Government agencies appear to have even less interest in the highly publicized "bring your own device" movement than they did last year, according to a study released Tuesday.
More than 70 percent of government workers polled by Forrester Research said BYOD initiatives aren’t on their IT organization’s agenda or are a low priority.
Forrester polled more than 7,000 information workers in 10 countries, including the U.S.
“Overall, government agencies are significantly less likely than organizations in all other industry sectors to prioritize deployment of BYOD programs,” the study stated.
In all other industries, 30 percent of respondents said their organizations' focus on BYOD programs was a “high or critical" priority, according to the report.
Most government workers appear uninterested in whether their agency allows them to use their own mobile device at work, stated the study. One of the reasons for the waning interest was the combination of strict legal requirements and a device’s insufficient technical abilities.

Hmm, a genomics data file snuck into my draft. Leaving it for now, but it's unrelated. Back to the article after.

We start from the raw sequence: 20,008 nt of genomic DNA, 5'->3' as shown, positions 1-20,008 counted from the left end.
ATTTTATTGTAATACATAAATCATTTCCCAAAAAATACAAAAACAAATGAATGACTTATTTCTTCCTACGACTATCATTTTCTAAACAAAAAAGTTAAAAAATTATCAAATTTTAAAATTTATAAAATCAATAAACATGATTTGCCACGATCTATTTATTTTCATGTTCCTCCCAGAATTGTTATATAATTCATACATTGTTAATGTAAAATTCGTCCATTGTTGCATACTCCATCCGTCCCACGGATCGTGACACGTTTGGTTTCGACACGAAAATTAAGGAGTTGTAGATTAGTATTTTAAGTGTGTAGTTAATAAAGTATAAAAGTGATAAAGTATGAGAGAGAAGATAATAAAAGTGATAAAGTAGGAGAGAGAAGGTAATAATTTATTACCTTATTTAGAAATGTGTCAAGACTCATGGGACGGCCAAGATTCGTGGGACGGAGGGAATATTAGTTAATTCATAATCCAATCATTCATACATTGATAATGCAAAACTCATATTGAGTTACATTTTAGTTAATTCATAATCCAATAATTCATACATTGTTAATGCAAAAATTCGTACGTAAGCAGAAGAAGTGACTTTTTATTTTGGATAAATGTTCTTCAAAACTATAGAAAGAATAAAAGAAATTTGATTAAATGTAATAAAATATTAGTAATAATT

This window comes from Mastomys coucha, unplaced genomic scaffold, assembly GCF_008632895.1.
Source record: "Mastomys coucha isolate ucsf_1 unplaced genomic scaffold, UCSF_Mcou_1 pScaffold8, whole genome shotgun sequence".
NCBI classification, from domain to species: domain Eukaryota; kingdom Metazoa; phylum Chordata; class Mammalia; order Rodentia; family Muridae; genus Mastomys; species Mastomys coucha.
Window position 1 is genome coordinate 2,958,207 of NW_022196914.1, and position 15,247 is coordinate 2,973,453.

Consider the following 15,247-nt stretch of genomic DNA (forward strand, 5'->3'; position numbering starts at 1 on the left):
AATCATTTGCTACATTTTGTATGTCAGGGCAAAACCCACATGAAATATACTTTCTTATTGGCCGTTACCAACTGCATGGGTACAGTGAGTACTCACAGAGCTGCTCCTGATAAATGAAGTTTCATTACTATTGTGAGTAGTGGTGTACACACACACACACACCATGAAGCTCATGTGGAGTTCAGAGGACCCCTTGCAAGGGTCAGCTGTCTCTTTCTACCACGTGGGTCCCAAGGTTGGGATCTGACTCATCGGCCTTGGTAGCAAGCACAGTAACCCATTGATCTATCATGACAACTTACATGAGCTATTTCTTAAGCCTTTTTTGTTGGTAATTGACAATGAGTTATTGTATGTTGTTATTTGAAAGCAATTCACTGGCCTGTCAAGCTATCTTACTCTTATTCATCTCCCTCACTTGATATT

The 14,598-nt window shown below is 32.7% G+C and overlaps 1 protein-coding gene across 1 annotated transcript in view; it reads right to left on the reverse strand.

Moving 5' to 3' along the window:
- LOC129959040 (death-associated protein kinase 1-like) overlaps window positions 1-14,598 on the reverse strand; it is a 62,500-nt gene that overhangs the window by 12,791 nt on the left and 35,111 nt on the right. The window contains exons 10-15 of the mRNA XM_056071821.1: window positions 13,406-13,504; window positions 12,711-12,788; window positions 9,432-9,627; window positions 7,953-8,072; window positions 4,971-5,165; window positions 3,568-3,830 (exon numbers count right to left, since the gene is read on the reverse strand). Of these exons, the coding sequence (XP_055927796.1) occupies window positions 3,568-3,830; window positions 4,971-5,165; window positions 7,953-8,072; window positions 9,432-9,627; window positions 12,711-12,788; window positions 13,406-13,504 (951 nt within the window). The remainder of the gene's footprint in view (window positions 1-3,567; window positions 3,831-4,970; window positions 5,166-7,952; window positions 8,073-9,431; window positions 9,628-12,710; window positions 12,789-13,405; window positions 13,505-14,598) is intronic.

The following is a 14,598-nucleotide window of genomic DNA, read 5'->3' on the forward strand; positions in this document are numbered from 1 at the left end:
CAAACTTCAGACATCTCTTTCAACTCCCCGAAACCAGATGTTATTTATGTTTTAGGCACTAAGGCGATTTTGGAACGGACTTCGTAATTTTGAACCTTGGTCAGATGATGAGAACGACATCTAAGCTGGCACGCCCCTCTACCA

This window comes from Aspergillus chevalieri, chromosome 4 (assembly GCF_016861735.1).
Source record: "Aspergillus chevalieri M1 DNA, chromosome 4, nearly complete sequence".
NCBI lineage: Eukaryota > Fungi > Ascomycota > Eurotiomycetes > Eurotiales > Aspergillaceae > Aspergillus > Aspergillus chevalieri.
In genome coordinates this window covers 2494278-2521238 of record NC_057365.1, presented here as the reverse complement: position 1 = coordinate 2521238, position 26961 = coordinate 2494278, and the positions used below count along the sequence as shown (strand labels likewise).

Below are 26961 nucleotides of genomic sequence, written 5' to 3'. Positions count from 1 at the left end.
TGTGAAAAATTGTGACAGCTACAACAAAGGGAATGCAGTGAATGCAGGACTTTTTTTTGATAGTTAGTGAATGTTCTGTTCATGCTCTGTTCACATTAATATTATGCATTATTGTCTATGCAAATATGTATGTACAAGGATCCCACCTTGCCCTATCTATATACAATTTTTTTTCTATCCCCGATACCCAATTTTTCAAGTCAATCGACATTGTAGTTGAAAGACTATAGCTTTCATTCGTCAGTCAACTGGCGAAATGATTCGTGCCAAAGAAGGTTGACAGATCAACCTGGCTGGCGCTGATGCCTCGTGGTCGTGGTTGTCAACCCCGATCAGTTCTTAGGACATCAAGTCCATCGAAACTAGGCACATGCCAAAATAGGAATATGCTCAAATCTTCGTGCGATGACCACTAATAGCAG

Only 4 percent of government respondents' organizations support employees' use of a personal device -- with the government chipping in for the cost of the device. In all other industries, this number reached 13 percent.
Government workers who embrace the BYOD trend say bringing their own device would grant them more flexibility. Many of those respondents held positions as teleworkers or emergency response personnel, according to the report.
Higher-level government representatives also tended to say they supported BYOD. Almost 30 percent of those in a role of director or above stated, “I’d be willing to pay the entire cost if I could get the mobile/smartphone of my choice.”
The report recommends government agencies focus on determining if BYOD is right for their employees, rather than thinking of BYOD as an overall achievement.
The goal “should be on developing a deeper understanding of your workforce and creating a more flexible approach to ensure your workforce has the technology they need to do their best work,” the study concluded.
(Image via Georgejmclittle/ Shutterstock.com)